Lee Beng Chuan is one of Malaysia’s last joss stick makers, and this is his love story – not just for the craft but also his wife, the main reason he keeps the flame of this heritage alive to this day.
If you walk by the Kuan Yin Temple in Penang, you might come across a curious pre-war shop house. Every morning, the 89-year-old would be seen mixing sandalwood powder and other ingredients into dough, before shaping the dough onto sticks. By afternoon, there would be rows of joss sticks or cones left under the sun to dry.
This is the humble home of Mr Lee, who has been working on this traditional trade for over 70 years.
Born in 1928, Mr Lee’s father used to sell joss sticks until his death in 1935. He was only seven years old then. It was not until the age of 12 that the young boy followed in his father’s footsteps. He later learnt joss-stick making on his own by observing a joss stick maker from China. Despite being refused an apprenticeship countless times, Mr Lee watched him make joss sticks every day for six months.
Today Mr Lee is considered a living legacy of the Northern State. To the friendly, happy-go-lucky man, joss-stick making is not a business to sustain his livelihood. His continuous involvement despite his age is purely passion over profit – and a promise to his beloved wife.
A Promise and Tribute of Love
Mr Lee’s love for his late wife, Chong Chon Chiew, is clear to see. Prior to her passing, she would help him run the business and make joss sticks by his side. She passed away in May 2015.
“My wife spent 60 years together with me.” Mr Lee said, “Mentioning her makes me sad. If I show you her photos, you will feel sad together with me as well. My wife was so pretty when she was young.”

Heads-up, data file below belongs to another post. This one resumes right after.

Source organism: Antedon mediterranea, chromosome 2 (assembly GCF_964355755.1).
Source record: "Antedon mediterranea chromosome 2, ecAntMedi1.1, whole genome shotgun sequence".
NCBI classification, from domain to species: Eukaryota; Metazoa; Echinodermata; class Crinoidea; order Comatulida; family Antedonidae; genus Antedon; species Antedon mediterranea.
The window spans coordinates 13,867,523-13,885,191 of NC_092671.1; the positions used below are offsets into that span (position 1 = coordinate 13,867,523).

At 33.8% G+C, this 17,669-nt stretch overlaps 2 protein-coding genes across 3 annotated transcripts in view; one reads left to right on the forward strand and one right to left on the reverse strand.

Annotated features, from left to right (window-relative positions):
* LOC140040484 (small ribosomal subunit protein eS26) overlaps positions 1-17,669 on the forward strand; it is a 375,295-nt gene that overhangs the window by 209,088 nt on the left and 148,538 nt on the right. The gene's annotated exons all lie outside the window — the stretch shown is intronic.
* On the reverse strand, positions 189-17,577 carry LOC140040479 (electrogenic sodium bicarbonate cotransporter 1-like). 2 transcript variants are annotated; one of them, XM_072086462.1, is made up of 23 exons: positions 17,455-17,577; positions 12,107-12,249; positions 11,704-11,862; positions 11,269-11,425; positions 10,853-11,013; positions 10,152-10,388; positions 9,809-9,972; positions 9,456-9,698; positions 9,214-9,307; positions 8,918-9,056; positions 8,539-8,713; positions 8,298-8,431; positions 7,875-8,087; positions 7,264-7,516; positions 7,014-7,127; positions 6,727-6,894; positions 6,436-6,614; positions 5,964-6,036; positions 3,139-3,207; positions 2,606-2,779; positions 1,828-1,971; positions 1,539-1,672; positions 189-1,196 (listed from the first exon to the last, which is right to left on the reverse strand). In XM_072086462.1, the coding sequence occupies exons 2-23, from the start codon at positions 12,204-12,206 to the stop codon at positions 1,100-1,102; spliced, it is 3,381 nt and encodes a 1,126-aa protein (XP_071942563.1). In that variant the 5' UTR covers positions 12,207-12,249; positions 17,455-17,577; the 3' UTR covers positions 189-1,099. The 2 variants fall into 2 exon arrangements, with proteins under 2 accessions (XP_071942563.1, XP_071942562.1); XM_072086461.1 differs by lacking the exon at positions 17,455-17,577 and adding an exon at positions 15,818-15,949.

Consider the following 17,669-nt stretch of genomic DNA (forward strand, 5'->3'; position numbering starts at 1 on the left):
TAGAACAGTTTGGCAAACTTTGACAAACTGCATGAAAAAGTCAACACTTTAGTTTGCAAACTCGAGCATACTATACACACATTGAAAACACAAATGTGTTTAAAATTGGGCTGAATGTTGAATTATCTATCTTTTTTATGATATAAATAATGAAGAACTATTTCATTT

And yet, her kindness and spirit has not stopped inspiring him. In an interview with The Malay Mail Online in 2015, he revealed the heartfelt wish his wife had for him.
Just before she ‘left’, she told me, ‘My time is up, since you make joss sticks, you must make good joss sticks and give it to people so that they can use it for blessings, to give them good, happy and long lives. – Lee Beng Chuan
Touched by her words, he vowed to make joss sticks and give them to people as blessings. This, he has done ever since. And this, he intends to do for the rest of his life.
Vanishing Art in a Changing World
Joss sticks are a crucial part of Chinese culture, used in temples and homes to worship ancestors and for blessings. Back in the past, these joss sticks were made by craftsmen. Nowadays, the art of joss stick making has been taken over by machinery. Mr Lee is the only traditional joss stick maker in Penang, who still makes them by hand.
Mr Lee used to make dragon joss sticks as well, which can take days or even months to complete. His most recent and final creation is a 12-feet tall handmade Dragon Joss Stick, which he proudly made for a local temple during the Chinese New Year celebrations. This significant moment has been featured in a documentary on his life, broadcasted on Astro in 2009.
Due to his age, he only makes simple joss sticks and cone-shaped incense now. However, he still has a steady pool of customers who appreciate the quality of his work. Unlike joss sticks you find elsewhere, Mr Lee makes them with ingredients like sandalwood, which are imported from Australia and teja tree powder from Kuantan. This supposedly gives them a better fragrance when burnt.
With no one to take his place, Mr Lee knows that his retirement might signal the end of handmade joss stick making in Georgetown, so he is determined not to stop. Apart from selling his joss sticks to dedicated customers, he shares his skills and knowledge with willing students and tourists who come to his shop.
In his class, he demonstrates how he has been making joss sticks throughout his life, and lets his students try it out themselves. Staying true to his promise to his wife, Mr Lee lets them bring these home. This is his blessing, to give people around him good, happy and long lives.
If you would like to meet the master and learn this vanishing art with him, you can join Mr Lee’s joss stick making workshops in Penang on LokaLocal.